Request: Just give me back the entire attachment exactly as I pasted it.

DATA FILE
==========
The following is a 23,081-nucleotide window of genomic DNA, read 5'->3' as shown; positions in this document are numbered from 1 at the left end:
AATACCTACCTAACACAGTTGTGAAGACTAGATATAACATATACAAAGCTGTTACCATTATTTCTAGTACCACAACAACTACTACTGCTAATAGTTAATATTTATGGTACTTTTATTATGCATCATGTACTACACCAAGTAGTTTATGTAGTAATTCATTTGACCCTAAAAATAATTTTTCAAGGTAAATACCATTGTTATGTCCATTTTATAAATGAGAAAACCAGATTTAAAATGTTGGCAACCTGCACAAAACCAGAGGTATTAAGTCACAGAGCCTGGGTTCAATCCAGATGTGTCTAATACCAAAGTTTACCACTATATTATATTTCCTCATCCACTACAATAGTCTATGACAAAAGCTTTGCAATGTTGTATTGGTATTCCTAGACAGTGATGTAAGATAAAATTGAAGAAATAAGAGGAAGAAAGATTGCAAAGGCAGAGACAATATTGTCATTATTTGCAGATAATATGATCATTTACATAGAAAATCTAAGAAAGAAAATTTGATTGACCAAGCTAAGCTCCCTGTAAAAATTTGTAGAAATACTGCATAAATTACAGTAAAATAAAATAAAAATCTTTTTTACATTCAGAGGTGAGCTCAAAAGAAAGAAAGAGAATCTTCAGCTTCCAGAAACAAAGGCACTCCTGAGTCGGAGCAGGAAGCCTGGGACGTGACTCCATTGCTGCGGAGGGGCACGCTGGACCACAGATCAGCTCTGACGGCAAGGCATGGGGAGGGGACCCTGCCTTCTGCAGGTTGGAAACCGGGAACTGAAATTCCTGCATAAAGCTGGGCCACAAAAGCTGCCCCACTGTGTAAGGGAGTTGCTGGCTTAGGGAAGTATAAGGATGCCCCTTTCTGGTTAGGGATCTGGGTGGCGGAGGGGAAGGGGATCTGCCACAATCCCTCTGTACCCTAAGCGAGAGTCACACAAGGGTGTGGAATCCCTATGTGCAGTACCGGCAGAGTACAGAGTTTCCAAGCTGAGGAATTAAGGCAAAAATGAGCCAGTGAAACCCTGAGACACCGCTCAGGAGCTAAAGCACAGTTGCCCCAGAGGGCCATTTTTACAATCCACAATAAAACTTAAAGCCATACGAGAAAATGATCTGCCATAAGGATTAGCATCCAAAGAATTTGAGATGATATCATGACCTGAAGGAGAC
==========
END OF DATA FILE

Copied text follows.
The following is a 23,081-nucleotide window of genomic DNA, read 5'->3' as shown; positions in this document are numbered from 1 at the left end:
AATACCTACCTAACACAGTTGTGAAGACTAGATATAACATATACAAAGCTGTTACCATTATTTCTAGTACCACAACAACTACTACTGCTAATAGTTAATATTTATGGTACTTTTATTATGCATCATGTACTACACCAAGTAGTTTATGTAGTAATTCATTTGACCCTAAAAATAATTTTTCAAGGTAAATACCATTGTTATGTCCATTTTATAAATGAGAAAACCAGATTTAAAATGTTGGCAACCTGCACAAAACCAGAGGTATTAAGTCACAGAGCCTGGGTTCAATCCAGATGTGTCTAATACCAAAGTTTACCACTATATTATATTTCCTCATCCACTACAATAGTCTATGACAAAAGCTTTGCAATGTTGTATTGGTATTCCTAGACAGTGATGTAAGATAAAATTGAAGAAATAAGAGGAAGAAAGATTGCAAAGGCAGAGACAATATTGTCATTATTTGCAGATAATATGATCATTTACATAGAAAATCTAAGAAAGAAAATTTGATTGACCAAGCTAAGCTCCCTGTAAAAATTTGTAGAAATACTGCATAAATTACAGTAAAATAAAATAAAAATCTTTTTTACATTCAGAGGTGAGCTCAAAAGAAAGAAAGAGAATCTTCAGCTTCCAGAAACAAAGGCACTCCTGAGTCGGAGCAGGAAGCCTGGGACGTGACTCCATTGCTGCGGAGGGGCACGCTGGACCACAGATCAGCTCTGACGGCAAGGCATGGGGAGGGGACCCTGCCTTCTGCAGGTTGGAAACCGGGAACTGAAATTCCTGCATAAAGCTGGGCCACAAAAGCTGCCCCACTGTGTAAGGGAGTTGCTGGCTTAGGGAAGTATAAGGATGCCCCTTTCTGGTTAGGGATCTGGGTGGCGGAGGGGAAGGGGATCTGCCACAATCCCTCTGTACCCTAAGCGAGAGTCACACAAGGGTGTGGAATCCCTATGTGCAGTACCGGCAGAGTACAGAGTTTCCAAGCTGAGGAATTAAGGCAAAAATGAGCCAGTGAAACCCTGAGACACCGCTCAGGAGCTAAAGCACAGTTGCCCCAGAGGGCCATTTTTACAATCCACAATAAAACTTAAAGCCATACGAGAAAATGATCTGCCATAAGGATTAGCATCCAAAGAATTTGAGATGATATCATGACCTGAAGGAGAC